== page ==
Rooth: Bike lanes an important move forward

A cyclist travels along the King Street bicycle lane while others wait for the bus in London, Ont. on Tuesday July 2, 2019. Derek Ruttan/The London Free Press/Postmedia Network

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The United Nations announced last week that without sweeping changes to how we immediately address climate change, humanity will face a worldwide food shortage threat.

According to the report, prepared by over 100 experts from 52 countries, soil is being lost 10 to 100 times faster than it’s forming and over a half-billion people are living in areas now turning into deserts. Greenhouse gas (from burning fossil fuels) will reduce the nutritional quality of food as we watch rising temperatures create devastation to crops and livestock.

Back in April our city council, with a vote of 12-3, declared a climate emergency. This was a positive step forward, a symbolic gesture at the very least that we recognize the problem and will participate in change.

This change includes cycling.

Slowly, we are turning our roads into shared spaces. Parking on King Street has been replaced recently with a more equitable alternative, the protected bike lane. The King Street bike lane is not a bad idea. In fact, it’s a really good idea and one that we need to remember is only temporary until rapid transit is put on King and the bike lane is moved to Dundas Street.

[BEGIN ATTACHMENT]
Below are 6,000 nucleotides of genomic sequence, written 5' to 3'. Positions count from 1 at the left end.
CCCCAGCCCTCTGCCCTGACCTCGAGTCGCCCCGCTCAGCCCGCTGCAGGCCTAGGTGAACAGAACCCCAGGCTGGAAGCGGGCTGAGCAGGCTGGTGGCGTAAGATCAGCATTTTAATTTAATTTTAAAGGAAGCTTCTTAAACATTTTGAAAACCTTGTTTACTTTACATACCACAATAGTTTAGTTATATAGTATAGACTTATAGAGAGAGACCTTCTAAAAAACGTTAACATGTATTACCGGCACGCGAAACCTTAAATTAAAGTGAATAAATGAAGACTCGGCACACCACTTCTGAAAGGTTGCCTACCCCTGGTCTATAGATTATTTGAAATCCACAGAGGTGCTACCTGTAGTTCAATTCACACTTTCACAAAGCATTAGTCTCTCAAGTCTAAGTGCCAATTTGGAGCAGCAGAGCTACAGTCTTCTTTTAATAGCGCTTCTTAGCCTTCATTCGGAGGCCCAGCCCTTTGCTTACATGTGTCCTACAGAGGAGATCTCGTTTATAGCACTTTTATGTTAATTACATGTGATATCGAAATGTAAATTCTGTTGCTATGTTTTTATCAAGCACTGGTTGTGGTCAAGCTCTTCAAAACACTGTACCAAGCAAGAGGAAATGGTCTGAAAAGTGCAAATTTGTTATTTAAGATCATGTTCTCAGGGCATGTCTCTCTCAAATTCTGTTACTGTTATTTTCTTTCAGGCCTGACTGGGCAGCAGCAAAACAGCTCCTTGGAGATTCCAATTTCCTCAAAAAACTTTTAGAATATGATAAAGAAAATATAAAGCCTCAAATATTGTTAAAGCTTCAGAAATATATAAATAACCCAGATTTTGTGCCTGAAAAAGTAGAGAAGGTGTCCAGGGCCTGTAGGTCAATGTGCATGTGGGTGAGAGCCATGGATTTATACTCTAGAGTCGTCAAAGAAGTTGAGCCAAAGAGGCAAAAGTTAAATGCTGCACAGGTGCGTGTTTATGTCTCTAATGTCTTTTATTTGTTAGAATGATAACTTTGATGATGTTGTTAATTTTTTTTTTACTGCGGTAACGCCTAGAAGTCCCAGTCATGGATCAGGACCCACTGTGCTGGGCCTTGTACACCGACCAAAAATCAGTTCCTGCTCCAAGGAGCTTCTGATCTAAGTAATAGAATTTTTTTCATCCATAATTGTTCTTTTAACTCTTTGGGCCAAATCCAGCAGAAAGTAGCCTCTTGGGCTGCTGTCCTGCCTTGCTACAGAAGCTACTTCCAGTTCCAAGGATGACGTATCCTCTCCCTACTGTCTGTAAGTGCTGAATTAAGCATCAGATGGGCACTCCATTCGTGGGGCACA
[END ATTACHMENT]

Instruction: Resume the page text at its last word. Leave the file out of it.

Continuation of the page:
It takes time for travel patterns to be established. Let’s give the bike lane on King more than a couple of months during construction season. In fact, let’s stick to the plan and stop second-guessing ourselves and wasting precious tax dollars rehashing decisions. Time is money.

Numerous studies conclude that protected bike lanes save lives. Not only that, it engages those who had previously given up cycling for fear of being run down in the street. More people on bicycles means fewer people not in fossil fuel-burning vehicles.

By sharing the roads we all pay for, this means healthier outcomes on many different levels for all of us. Regardless of where the bike lane is, street parking on King Street is not making a comeback. At some point, we need to let it go and move on to a new parking spot.

I appreciate that the lack of street parking on King is an inconvenience to some. It doesn’t mean we should resist change, especially when we are running out of alternatives.

The Chicken Little argument that a lack of street parking will kill downtown also rings hollow. Numerous anchor buildings owned by one company have been sitting empty or nearly empty for years on end. This should be a council concern, especially during a housing crisis and ongoing rejuvenation of the core.

There are approximately 14,000 parking spots downtown. RBC Place (formerly the London Convention Centre) is offering $5 weekday parking all summer long. Parking at Citiplaza and Covent Garden Market come with validation for free parking. That’s almost 2,000 spaces in those two venues alone.

Maybe try being one of the 15,000 transit users who come downtown by bus every weekday and don’t think about parking at all.

Or hop on your bike and enjoy what progressive decision making feels like.

Sheryl Rooth is a Londoner columnist and the chair of the London Transit Commission.

Sherylwrites@yahoo.com

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